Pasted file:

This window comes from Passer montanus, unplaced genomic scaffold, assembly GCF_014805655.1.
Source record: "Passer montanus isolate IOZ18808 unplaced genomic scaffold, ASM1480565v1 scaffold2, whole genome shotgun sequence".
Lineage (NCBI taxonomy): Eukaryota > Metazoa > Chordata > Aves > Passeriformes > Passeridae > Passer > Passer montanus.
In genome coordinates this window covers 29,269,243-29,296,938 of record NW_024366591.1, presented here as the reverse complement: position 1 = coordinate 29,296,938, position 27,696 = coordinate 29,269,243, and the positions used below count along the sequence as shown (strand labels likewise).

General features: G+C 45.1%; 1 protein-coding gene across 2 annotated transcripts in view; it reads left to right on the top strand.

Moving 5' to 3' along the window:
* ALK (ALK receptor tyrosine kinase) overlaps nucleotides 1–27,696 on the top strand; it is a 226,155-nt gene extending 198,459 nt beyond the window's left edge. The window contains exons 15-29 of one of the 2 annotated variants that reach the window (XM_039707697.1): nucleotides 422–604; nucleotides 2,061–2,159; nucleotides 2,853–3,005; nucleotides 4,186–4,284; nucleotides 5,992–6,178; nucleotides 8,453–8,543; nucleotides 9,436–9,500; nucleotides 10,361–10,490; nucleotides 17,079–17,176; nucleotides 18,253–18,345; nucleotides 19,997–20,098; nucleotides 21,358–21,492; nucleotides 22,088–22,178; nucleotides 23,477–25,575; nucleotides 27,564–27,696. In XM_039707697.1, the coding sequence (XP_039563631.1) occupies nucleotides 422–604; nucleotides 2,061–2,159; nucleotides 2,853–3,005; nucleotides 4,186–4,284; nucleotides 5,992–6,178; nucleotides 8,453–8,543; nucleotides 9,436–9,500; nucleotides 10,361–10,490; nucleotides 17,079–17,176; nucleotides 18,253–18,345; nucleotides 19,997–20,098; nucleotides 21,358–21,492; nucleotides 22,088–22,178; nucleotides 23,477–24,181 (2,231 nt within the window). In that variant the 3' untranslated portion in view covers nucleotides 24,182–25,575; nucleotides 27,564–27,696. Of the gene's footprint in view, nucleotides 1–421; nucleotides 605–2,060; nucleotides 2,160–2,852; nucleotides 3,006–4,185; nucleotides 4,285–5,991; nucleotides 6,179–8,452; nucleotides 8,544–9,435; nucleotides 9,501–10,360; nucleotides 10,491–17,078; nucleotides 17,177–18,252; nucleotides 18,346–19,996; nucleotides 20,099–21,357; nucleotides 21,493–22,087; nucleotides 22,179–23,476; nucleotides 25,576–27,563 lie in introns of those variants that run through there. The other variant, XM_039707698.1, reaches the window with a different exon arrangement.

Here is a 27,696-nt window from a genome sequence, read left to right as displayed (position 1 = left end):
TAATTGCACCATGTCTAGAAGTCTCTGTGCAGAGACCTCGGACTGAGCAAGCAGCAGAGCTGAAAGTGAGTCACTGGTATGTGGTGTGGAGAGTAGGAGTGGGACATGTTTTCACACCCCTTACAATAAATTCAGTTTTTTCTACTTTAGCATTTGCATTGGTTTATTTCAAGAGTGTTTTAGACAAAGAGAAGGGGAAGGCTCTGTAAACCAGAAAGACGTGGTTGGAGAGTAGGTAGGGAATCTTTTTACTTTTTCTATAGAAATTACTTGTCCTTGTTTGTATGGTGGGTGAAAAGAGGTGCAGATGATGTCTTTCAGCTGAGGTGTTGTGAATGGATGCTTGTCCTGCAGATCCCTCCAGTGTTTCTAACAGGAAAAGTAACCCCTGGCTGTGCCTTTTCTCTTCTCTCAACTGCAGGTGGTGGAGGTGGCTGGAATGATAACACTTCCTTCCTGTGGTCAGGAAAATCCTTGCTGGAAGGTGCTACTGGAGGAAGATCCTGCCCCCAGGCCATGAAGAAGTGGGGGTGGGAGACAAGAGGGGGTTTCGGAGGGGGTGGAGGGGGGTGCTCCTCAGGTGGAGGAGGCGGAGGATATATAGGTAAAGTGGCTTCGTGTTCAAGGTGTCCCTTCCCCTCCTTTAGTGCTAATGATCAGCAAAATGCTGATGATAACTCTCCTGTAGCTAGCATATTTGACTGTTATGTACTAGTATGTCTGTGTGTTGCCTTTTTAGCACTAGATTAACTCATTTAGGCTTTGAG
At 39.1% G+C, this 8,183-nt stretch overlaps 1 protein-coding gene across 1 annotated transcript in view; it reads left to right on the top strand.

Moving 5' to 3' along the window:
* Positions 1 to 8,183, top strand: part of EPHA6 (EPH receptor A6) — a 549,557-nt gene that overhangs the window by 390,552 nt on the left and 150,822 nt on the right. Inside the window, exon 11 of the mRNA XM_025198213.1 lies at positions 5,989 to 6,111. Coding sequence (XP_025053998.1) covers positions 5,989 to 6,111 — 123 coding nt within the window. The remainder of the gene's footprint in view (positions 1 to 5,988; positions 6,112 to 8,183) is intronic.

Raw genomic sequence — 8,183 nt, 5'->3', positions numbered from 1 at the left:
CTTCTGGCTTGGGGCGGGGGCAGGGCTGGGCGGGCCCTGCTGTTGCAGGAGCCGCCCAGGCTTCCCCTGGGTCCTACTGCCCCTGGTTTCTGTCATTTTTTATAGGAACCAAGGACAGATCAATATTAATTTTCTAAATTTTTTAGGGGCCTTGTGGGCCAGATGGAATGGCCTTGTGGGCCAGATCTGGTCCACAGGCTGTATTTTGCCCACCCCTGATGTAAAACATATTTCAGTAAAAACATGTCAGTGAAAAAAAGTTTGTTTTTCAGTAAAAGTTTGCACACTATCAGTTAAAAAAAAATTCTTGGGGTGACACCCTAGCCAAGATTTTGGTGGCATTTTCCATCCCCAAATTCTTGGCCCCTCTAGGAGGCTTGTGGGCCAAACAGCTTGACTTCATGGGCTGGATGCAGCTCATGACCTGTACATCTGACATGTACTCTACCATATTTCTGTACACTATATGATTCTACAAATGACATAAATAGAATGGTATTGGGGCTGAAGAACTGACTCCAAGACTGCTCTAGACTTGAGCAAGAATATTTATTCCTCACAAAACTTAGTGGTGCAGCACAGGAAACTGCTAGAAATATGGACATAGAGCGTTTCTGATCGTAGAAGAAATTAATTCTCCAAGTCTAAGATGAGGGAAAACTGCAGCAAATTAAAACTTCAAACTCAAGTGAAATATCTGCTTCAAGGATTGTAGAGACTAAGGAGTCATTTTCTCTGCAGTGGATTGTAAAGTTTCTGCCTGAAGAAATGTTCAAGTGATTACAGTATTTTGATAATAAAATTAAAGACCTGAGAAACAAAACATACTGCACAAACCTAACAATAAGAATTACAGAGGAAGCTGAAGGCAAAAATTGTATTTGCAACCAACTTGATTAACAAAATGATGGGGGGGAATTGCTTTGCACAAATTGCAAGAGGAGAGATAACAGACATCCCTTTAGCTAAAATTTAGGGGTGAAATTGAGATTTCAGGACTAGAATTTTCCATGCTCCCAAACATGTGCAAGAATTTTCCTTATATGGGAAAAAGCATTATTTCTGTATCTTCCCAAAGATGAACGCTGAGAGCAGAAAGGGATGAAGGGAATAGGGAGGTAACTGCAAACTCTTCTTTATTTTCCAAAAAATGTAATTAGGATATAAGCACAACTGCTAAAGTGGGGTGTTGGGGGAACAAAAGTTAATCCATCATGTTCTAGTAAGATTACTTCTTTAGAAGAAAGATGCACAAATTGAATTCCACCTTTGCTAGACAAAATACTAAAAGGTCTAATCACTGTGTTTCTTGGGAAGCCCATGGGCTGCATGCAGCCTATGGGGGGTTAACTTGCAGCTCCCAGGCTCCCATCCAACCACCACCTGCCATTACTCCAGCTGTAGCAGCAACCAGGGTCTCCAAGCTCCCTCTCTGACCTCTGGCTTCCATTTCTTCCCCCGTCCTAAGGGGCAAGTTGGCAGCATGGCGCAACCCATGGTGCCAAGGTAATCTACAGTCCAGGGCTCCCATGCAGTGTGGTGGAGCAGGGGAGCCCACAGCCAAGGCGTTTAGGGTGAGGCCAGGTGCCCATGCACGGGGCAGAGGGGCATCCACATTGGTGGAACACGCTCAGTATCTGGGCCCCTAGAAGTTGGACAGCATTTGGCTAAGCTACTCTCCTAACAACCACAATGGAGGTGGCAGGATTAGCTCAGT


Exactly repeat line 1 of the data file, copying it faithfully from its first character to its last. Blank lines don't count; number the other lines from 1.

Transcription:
This window comes from Passer montanus, unplaced genomic scaffold, assembly GCF_014805655.1.